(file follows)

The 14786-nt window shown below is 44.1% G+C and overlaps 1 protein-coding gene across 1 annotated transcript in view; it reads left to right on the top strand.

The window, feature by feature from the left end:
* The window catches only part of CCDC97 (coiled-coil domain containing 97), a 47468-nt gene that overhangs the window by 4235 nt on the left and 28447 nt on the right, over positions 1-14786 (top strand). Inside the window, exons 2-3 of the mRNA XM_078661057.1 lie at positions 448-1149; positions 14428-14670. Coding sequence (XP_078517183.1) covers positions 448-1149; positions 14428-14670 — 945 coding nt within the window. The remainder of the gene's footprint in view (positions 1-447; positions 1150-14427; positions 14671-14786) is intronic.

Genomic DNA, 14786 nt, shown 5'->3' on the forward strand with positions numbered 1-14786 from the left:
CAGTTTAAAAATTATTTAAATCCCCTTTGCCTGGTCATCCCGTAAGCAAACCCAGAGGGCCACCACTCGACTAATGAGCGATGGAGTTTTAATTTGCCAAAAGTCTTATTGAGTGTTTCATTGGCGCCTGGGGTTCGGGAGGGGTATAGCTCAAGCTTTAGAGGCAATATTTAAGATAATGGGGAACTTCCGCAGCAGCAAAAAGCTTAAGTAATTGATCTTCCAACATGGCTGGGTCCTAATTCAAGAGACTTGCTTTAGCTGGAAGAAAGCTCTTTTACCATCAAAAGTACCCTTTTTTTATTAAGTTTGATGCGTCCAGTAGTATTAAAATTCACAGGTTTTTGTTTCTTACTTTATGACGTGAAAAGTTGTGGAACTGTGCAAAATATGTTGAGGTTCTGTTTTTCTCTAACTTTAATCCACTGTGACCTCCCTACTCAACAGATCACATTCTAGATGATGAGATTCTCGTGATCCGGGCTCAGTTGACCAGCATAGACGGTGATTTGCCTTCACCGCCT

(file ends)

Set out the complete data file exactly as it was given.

The 14786-nt window shown below is 44.1% G+C and overlaps 1 protein-coding gene across 1 annotated transcript in view; it reads left to right on the top strand.

The window, feature by feature from the left end:
* The window catches only part of CCDC97 (coiled-coil domain containing 97), a 47468-nt gene that overhangs the window by 4235 nt on the left and 28447 nt on the right, over positions 1-14786 (top strand). Inside the window, exons 2-3 of the mRNA XM_078661057.1 lie at positions 448-1149; positions 14428-14670. Coding sequence (XP_078517183.1) covers positions 448-1149; positions 14428-14670 — 945 coding nt within the window. The remainder of the gene's footprint in view (positions 1-447; positions 1150-14427; positions 14671-14786) is intronic.

Genomic DNA, 14786 nt, shown 5'->3' on the forward strand with positions numbered 1-14786 from the left:
CAGTTTAAAAATTATTTAAATCCCCTTTGCCTGGTCATCCCGTAAGCAAACCCAGAGGGCCACCACTCGACTAATGAGCGATGGAGTTTTAATTTGCCAAAAGTCTTATTGAGTGTTTCATTGGCGCCTGGGGTTCGGGAGGGGTATAGCTCAAGCTTTAGAGGCAATATTTAAGATAATGGGGAACTTCCGCAGCAGCAAAAAGCTTAAGTAATTGATCTTCCAACATGGCTGGGTCCTAATTCAAGAGACTTGCTTTAGCTGGAAGAAAGCTCTTTTACCATCAAAAGTACCCTTTTTTTATTAAGTTTGATGCGTCCAGTAGTATTAAAATTCACAGGTTTTTGTTTCTTACTTTATGACGTGAAAAGTTGTGGAACTGTGCAAAATATGTTGAGGTTCTGTTTTTCTCTAACTTTAATCCACTGTGACCTCCCTACTCAACAGATCACATTCTAGATGATGAGATTCTCGTGATCCGGGCTCAGTTGACCAGCATAGACGGTGATTTGCCTTCACCGCCT